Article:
Photo Credit: Stuart Murray (stumurray.com)

Are you Century Ready…?

As cyclists, we all like to set some big goals and aspirations. One of those targets that many folks aim for is the “Century Ride.”

Whether it is a big Club Ride, a metric century (100k), full imperial century (160k), or even an epic Gran Fondo…, preparing for your “BIG Ride” can be a bit of a daunting venture. But have no fear… we’re going to help you make this happen.

With assistance from Sugoi Performance Apparel and Hammer Nutrition, Duke’s Cycle will be presenting an informative evening, covering the following topics:

  • Clothing, Gear, Base Layers, oh my!
  • Food, Fuel and Nutrition
  • Bike Fit & Injury Prevention
  • Bike Preparation (and what to take on the ride)

Please note that this evening is open to anyone who is interested in learning more about pushing their limits for distance. Even if you’re not planning that big ride this season, but just want to learn a bit about the various topics we’re presenting, please feel free to drop by. We believe that you will find the evening informative and entertaining.

And yes… we’ll have a few special deals and treats for all those who attend.

RSVP: Please drop a note to our info@dukescycle.ca address and put “Century Ride” in the title. This will be most helpful for us to gauge anticipated attendance and numbers.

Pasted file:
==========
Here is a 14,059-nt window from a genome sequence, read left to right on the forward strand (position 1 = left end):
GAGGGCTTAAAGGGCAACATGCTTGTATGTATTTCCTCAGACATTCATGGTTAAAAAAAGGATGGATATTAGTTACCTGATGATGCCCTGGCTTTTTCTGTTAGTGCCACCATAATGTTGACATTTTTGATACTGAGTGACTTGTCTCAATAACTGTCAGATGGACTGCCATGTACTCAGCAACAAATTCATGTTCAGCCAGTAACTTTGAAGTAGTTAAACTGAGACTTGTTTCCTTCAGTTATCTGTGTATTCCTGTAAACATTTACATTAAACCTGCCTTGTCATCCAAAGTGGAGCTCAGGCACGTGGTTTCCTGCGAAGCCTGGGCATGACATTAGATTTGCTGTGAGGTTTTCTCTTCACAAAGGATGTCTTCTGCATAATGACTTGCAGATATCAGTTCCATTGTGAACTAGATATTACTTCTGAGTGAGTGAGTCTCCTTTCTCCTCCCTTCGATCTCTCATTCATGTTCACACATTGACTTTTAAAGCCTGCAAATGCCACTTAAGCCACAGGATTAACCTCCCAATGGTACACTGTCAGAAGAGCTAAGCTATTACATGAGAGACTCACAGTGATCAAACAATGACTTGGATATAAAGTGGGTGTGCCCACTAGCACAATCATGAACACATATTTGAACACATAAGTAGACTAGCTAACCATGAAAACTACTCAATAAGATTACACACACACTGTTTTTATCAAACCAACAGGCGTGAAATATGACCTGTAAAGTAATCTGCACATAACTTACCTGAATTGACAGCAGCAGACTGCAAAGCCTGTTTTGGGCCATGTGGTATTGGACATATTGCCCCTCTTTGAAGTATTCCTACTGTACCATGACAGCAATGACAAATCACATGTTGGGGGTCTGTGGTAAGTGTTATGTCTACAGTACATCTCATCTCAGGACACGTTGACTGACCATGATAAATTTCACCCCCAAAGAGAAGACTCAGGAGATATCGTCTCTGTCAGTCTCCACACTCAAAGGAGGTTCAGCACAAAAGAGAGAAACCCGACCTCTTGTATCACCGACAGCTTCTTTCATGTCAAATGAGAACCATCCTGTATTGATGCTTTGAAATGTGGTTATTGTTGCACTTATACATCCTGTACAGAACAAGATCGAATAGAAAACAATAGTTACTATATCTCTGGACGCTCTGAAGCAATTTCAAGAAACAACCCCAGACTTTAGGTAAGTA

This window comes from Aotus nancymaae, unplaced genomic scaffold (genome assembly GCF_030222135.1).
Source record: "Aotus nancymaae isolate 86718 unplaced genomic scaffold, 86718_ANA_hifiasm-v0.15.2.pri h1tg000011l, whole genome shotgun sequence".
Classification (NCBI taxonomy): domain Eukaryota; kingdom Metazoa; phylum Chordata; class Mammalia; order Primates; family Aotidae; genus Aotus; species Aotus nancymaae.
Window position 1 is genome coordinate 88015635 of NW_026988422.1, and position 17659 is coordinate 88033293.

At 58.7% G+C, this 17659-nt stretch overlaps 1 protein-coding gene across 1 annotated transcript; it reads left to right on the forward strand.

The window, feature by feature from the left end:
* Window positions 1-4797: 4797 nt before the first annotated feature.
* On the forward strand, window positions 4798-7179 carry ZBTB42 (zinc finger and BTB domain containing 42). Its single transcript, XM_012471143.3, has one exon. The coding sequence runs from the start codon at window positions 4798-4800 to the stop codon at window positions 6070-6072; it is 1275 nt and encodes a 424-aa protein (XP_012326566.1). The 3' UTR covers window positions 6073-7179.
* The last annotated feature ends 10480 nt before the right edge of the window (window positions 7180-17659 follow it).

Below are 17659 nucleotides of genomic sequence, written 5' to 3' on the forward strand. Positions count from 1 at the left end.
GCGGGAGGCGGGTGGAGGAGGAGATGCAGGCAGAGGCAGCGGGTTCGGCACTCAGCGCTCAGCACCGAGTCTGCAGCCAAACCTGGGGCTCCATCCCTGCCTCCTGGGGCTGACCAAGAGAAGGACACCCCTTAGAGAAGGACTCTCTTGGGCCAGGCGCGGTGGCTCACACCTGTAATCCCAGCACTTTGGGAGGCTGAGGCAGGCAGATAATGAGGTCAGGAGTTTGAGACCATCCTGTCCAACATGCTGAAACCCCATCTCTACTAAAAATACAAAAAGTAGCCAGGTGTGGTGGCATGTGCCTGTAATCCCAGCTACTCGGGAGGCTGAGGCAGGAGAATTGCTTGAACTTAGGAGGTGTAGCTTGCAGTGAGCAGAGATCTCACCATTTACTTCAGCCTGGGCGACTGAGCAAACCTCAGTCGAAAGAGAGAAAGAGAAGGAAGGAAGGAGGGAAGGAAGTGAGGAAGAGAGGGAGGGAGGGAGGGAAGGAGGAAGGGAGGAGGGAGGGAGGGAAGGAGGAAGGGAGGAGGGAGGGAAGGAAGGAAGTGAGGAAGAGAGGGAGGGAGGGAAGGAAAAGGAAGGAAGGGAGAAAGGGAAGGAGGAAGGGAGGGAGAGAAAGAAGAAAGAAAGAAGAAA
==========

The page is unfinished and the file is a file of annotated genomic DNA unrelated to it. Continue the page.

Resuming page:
Or… Please check out our Facebook Event Page to indicate your desire to attend. We’ll also use this page for updates, changes and modifications regarding the event.

Duke’s Cycle & Umbra!

Being part of our local community has always been very important to us at Duke’s Cycle. We believe that by working together, creating partnerships and sharing resources, we all benefit.

With this thought in mind, we are pleased to announce a new co-venture with our friends at the Umbra Store.

Drop by Duke’s Cycle an pick up a special discount card for your next purchase at the Umbra Store.

And if you’re stuck on ideas about what to get… what about a cool way to frame up your old favourite race jersey…

Ride with Duke’s Cycle

It’s time to start the Duke’s Cycle Shop Rides Program for the summer ride season. In addition to our regular Sunday morning MTB Ride and the Wednesday evening Road Ride, this year we have added a new mid-week mountain bike option, hosted and guided by members of our Duke’s Cycle Cannondale LapDogs MTB Race Team Squad.

Starting on Wednesday, June 12th, we’ll be offering a series Duke’s Cycle Shop Rides with options for both Road and Off-Road participation.

All rides will be NO-DROP, fun and casual.

 

Sunday Morning MTB Rides, 8:00am

Every 1st and 3rd Sunday of the month – weather and trail conditions permitting. These rides will be starting at the Bayview / Pottery Road entrance to the Don Valley MTB Trails. Pace will be fun and social, with a chance to work on fitness and off-road riding techniques. Ride Leader: Lisa Stockus

 

Sunday Evening MTB Rides, 6:00pm

Every 2nd and 4th Sunday of the month – weather and trail conditions permitting. These rides will be starting at the Bayview / Pottery Road entrance to the Don Valley MTB Trails. Pace will be fun and social, with a chance to work on fitness and off-road riding techniques. Ride Leader: Cam Manson

Our Roster of MTB Ride Leaders include:

  • Lisa Stockus
  • Cam Manson
  • Michael Cranwell
  • Members of the Duke’s Cycle Cannondale LapDogs MTB Squad
  • Special Guests & Local Reps

 

Wednesday Evening MTB Ride, 6:00pm.